The boss presented me with a new requirement this week – he wanted a new PC to work from home with, but it had to be cheap, it had to live on his dining table (which meant no tower+monitor+cabling clutter) and he would need it to be easy put out of the way in moments with no hassle.
A notebook with a big enough screen for his 65-year-old eyes would be too expensive, and the selection of all-in-one PCs from HP, whilst good in variety, was too expensive also. What to do, what to do?
Step 1: Get the guts of the PC together
Previous visitors may have come across the Benton MiniPC review I did a while ago – click here if you haven’t seen it yet. The Benton is a phone-sized slab of Quad-Core PC with 2Gb RAM, HDMI display, Card reader, Wifi, Bluetooth, and 30Gb storage running Windows 8.1. It’s certainly small enough to hide behind a monitor, lacking only in some way to attach it, and being powered by USB means it might be possible to power it from the monitor itself.
Step 2: Find a monitor with USB and a decent stand
A little research turned up the Dell U2414H, a 24-inch 1080P display which had 4x USB ports, and a decent metal stand that could easily disguise the Benton. It’s HDMI input is compatible with the Benton’s output, and it’s USB3.0 port claims to support high-power charging, which should be ideal.
Step 3: Add double-sided tape
The tape I grabbed from Bunnings was “Perma Products Mounting Tape – Exterior”, as this looked like being a permanent solution. I’ve found in the past that regular hobby/craft-grade tape tends to lose grip when it gets warm, so this stuff, being intended for outdoor use, should hopefully be resistant to fade.
The Dell’s stand is high-grade smooth metal, and only just a bit narrower than the Benton, so a couple of dabs of tape secured it nicely to the rear. You could stick it higher up the stand if you wanted, there’s plenty of room.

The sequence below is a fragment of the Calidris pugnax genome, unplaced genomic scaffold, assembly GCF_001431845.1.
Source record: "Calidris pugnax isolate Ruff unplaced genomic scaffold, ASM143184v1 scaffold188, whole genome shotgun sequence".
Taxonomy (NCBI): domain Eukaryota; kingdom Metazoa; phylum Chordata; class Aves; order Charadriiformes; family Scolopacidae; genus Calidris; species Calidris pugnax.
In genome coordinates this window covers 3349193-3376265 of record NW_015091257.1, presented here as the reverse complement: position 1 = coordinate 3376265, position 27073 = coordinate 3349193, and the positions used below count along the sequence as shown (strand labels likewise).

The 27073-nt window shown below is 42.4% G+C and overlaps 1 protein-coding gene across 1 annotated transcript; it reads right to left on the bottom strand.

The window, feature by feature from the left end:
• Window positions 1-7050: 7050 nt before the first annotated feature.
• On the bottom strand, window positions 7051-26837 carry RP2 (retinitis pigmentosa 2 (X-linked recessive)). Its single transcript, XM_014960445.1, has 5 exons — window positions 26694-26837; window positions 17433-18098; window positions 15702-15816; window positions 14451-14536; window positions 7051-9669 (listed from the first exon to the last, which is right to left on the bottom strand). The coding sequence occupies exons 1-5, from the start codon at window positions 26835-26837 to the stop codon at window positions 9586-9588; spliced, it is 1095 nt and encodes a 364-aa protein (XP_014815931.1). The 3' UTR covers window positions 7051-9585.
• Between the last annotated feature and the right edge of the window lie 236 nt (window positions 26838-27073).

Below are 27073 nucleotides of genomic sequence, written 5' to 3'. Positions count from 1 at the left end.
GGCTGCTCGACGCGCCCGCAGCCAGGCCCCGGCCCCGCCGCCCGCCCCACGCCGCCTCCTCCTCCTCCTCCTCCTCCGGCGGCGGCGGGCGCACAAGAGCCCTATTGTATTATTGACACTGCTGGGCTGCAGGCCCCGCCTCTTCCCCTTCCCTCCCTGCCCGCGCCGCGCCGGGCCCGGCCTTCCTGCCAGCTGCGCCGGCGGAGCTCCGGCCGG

The cable sticking out the back of the Dell is the USB Male-A to MicroUSB cable that powers the Benton. Tied to it is the HDMI display cable. There’s a removable cover for the cable sockets which lends itself to concealing the excess cable wiring quite well.
The Benton MiniPC has 2x USB ports at the bottom, of which one is currently occupied by a Riitek Wireless Keyboard/mouse dongle – you could do away with that if you picked a Bluetooth device such as the Filco Convertible Mechanical Keyboard, leaving both ports free. The Dell has a 3-port USB hub that’s inconveniently buried under the cover alongside the HDMI sockets – you could use that hub with the Benton if you needed more ports, though.
Here’s a view from the front with the monitor stand extended to it’s maximum height. You can just see the USB power and display cables on the left, and the single monitor power cable on the right.
Put the stand down to it’s minimum height, and the PC becomes invisible……
The stand has a base that swivels, and if you stick the PC to the stand a fraction above the base, it won’t interfere with the swivel. Only one power cable runs to the monitor, and since the PC uses Wifi for the network, that’s all it’ll need. When the boss needs to put this guy away, he just unplugs the monitor power cable and grabs the monitor by the stand at the back.
Step 4: Profit!
The Benton PC is $226 delivered – the U2414H is $376 delivered to Sydney Metro – the tape was less than $6 – the cables were all included, so total cost around $600 plus whatever keyboard/mouse takes your fancy – see the configurator at AusPC if you want to spec one out. I couldn’t find any bigger-than-23inch HP/Lenovo etc All-in-one PCs for under $1,000, and most of them were over $1,500, so this works out pretty well, value-wise. About the only downside for the monitor is that there’s no speakers included, so if you want audio, you’ll need to buy speakers or a set of headphones to go with it. The Benton has a 3.5mm audio jack, and you could also use a Bluetooth speaker with it easily enough.